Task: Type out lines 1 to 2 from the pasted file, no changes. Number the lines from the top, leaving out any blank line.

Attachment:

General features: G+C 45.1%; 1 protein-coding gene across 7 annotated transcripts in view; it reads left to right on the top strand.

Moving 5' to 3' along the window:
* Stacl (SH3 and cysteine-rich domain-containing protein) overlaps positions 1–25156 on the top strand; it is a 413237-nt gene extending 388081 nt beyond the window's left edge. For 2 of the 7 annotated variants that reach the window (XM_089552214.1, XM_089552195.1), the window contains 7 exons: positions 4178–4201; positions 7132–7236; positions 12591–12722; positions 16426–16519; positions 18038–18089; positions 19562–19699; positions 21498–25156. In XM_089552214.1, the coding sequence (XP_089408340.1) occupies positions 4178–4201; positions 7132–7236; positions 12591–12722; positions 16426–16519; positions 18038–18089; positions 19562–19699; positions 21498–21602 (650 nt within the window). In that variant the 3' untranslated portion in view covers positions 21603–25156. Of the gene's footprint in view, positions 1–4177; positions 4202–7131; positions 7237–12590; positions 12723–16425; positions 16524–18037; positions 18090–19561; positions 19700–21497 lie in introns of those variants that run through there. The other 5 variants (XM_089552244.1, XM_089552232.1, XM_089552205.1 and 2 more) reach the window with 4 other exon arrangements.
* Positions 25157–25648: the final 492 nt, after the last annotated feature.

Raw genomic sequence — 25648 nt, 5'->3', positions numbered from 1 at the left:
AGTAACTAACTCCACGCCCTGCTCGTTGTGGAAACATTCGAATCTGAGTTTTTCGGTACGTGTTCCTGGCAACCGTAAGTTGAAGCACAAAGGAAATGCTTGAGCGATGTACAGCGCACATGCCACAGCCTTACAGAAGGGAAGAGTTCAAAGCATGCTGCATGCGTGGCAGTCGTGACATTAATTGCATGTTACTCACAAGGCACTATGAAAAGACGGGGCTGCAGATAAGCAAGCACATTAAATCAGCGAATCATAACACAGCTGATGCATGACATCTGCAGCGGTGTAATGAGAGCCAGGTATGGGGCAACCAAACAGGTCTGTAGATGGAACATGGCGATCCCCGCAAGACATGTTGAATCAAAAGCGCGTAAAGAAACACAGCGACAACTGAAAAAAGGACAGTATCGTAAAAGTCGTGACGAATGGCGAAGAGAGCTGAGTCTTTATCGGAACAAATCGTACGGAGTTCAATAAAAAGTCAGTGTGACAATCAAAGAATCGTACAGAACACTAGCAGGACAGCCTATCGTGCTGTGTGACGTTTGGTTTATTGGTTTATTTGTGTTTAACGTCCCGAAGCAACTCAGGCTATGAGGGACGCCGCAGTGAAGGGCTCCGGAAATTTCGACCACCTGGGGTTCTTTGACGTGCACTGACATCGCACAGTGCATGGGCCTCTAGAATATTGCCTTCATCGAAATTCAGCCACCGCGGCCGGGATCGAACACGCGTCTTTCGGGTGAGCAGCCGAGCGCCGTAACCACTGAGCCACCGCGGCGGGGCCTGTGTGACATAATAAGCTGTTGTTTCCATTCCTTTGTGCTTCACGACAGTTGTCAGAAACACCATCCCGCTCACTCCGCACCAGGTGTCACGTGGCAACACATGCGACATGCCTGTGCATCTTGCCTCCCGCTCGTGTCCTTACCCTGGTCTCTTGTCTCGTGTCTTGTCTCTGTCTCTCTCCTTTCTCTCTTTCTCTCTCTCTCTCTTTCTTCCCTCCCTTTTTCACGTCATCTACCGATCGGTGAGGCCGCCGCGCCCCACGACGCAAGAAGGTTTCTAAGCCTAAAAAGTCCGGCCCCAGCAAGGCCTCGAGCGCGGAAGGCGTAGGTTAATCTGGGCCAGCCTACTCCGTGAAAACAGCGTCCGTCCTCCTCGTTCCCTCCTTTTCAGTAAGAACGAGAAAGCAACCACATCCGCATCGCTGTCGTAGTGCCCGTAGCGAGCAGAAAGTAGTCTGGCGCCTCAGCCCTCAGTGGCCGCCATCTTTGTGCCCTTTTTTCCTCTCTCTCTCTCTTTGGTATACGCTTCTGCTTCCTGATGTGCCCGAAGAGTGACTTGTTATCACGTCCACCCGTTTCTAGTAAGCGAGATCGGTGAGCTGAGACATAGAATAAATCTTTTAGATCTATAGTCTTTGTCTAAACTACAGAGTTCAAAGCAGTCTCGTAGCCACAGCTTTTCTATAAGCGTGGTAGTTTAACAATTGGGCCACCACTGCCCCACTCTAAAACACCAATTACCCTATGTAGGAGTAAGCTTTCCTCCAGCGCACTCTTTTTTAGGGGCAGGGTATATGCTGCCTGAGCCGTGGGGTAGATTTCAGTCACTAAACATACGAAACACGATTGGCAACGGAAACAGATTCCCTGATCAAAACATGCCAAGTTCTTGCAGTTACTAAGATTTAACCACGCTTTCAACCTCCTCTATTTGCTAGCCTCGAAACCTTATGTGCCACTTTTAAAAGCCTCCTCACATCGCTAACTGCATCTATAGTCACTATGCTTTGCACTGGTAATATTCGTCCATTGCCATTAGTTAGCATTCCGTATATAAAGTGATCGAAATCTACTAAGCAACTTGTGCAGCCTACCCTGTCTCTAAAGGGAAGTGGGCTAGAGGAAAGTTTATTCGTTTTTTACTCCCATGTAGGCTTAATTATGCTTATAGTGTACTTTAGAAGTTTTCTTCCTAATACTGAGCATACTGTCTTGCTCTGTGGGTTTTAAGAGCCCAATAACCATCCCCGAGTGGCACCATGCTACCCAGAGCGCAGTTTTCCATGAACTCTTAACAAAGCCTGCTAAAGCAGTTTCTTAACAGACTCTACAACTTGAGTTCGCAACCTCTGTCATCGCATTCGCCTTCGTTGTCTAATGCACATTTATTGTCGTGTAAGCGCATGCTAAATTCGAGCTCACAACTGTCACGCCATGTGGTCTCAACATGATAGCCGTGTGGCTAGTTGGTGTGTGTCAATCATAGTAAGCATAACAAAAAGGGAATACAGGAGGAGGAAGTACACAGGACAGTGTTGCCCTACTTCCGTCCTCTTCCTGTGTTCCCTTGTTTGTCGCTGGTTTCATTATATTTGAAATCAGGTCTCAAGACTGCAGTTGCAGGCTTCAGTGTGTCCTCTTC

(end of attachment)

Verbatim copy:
General features: G+C 45.1%; 1 protein-coding gene across 7 annotated transcripts in view; it reads left to right on the top strand.

Moving 5' to 3' along the window: